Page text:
On Histories, Stories, and Identities: A Conversation with Leyla McCalla

Originally published with The Bluegrass Situation on April 20, 2016.

For cellist Leyla McCalla, everything begins with rhythm. On the titular single off her sophomore album — Day for the Hunter, Day for the Prey — the formally trained McCalla takes her bow, drawing it back like an arrow and embodying for a moment the song’s noted hunter before releasing it in quick, short bursts that suggest a ballooning urgency. McCalla’s approach twists the cello’s low, luscious timbre to produce a different, but equally physical, effect on the listener. As a composer, her technique defies the traditions that shaped her musical foundation, helping her tell more nuanced stories as a result. The song, based on a Haitian proverb, recounts two narratives almost simultaneously — cello and banjo on the one hand; a second cello and fiddle on the other. Instead of devolving into a cacophony, the stories find their nexus, a point that echoes throughout the album and McCalla’s life.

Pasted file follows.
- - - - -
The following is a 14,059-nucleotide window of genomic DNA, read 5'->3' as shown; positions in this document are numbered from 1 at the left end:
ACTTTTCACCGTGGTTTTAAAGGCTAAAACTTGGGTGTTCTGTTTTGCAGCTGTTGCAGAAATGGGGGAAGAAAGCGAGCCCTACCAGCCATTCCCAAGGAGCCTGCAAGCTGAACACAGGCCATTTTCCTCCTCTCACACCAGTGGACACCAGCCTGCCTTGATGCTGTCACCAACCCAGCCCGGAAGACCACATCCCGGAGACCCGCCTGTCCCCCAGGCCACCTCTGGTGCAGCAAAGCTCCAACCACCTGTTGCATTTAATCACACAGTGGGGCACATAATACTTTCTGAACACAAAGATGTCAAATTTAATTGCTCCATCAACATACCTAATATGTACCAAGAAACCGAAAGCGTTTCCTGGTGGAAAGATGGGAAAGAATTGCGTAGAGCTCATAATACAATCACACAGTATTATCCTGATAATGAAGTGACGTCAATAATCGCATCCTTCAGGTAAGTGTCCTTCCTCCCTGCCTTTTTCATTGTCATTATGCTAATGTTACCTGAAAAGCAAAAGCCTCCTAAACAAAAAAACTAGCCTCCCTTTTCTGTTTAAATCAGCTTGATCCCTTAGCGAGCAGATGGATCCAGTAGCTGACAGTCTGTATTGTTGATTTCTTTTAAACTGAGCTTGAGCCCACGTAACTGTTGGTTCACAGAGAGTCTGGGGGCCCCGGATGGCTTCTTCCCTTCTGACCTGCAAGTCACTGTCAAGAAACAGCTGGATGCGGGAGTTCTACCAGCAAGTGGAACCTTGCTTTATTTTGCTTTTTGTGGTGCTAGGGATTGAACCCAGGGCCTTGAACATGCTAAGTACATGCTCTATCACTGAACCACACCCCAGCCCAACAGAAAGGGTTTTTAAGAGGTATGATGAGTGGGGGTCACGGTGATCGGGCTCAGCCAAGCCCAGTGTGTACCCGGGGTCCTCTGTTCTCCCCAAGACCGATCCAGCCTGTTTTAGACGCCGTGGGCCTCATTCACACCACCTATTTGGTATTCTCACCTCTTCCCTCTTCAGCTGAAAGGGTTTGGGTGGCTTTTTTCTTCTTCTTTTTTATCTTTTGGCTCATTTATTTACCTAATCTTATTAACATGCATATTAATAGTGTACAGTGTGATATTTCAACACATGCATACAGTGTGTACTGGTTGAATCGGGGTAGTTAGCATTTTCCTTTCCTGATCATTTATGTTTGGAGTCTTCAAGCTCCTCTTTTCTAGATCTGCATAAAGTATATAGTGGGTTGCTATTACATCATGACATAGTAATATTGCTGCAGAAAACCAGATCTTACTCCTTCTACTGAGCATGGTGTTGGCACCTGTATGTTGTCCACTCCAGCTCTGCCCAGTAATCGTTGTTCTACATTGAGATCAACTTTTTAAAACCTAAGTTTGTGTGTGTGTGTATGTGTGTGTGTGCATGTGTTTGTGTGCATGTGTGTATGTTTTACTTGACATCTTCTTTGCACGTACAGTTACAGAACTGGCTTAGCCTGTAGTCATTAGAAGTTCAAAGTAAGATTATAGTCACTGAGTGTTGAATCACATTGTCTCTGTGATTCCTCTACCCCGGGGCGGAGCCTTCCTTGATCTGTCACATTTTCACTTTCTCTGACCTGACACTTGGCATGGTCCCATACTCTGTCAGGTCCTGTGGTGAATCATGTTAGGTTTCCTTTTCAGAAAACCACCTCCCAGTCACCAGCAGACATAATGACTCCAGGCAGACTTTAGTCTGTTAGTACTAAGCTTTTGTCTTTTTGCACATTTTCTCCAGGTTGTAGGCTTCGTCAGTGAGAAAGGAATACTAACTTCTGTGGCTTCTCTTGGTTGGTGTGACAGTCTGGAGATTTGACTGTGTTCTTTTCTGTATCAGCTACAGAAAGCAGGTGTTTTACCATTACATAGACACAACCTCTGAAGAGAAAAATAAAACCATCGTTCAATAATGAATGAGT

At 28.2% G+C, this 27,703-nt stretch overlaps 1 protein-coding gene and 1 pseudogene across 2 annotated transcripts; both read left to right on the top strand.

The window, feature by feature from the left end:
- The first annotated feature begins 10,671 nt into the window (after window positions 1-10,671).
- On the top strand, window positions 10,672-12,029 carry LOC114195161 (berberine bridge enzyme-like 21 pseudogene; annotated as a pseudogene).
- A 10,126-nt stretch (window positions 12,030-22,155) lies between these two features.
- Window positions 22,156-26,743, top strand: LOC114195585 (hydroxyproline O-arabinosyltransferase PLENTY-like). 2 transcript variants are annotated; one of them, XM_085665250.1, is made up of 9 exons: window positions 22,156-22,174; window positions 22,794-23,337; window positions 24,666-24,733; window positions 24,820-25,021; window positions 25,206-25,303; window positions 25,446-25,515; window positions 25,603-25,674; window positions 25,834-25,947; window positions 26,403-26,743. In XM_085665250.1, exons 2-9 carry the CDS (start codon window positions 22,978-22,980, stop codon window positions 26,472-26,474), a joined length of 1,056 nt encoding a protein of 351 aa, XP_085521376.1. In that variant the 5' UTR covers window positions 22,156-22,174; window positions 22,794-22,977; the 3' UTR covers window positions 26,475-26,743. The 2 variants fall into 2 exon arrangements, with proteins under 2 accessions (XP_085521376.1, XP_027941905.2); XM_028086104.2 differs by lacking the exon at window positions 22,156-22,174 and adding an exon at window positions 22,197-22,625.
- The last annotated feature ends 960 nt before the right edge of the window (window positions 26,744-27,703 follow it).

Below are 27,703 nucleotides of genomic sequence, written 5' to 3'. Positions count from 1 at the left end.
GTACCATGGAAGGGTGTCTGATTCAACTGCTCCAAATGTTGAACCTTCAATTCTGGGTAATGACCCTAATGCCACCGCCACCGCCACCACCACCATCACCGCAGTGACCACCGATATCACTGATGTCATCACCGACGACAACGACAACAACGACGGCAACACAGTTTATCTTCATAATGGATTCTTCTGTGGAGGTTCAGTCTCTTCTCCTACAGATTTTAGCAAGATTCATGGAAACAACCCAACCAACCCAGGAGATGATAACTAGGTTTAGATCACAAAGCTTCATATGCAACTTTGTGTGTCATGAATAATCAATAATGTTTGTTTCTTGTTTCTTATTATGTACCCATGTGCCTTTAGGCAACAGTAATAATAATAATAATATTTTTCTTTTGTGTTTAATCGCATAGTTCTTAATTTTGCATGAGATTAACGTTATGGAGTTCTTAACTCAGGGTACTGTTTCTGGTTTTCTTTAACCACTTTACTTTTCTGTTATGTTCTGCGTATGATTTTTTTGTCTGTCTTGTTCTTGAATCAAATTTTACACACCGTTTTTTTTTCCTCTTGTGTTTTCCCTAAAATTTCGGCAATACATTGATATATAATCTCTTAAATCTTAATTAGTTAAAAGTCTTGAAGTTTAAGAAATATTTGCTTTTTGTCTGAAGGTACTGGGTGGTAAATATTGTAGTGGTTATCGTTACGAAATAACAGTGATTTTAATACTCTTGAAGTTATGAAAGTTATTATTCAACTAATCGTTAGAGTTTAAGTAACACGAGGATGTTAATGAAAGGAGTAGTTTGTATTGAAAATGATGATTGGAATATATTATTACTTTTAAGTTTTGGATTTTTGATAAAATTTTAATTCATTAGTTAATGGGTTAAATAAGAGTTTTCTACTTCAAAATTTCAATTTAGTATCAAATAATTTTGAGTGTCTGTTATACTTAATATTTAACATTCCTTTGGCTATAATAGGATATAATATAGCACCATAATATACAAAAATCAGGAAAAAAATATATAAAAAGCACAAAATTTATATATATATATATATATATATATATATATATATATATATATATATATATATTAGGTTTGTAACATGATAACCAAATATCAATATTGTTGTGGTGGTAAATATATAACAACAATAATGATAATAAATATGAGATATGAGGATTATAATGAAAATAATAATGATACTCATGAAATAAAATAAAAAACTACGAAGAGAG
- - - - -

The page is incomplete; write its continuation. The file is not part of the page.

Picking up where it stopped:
[Full interview available at The Bluegrass Situation.]

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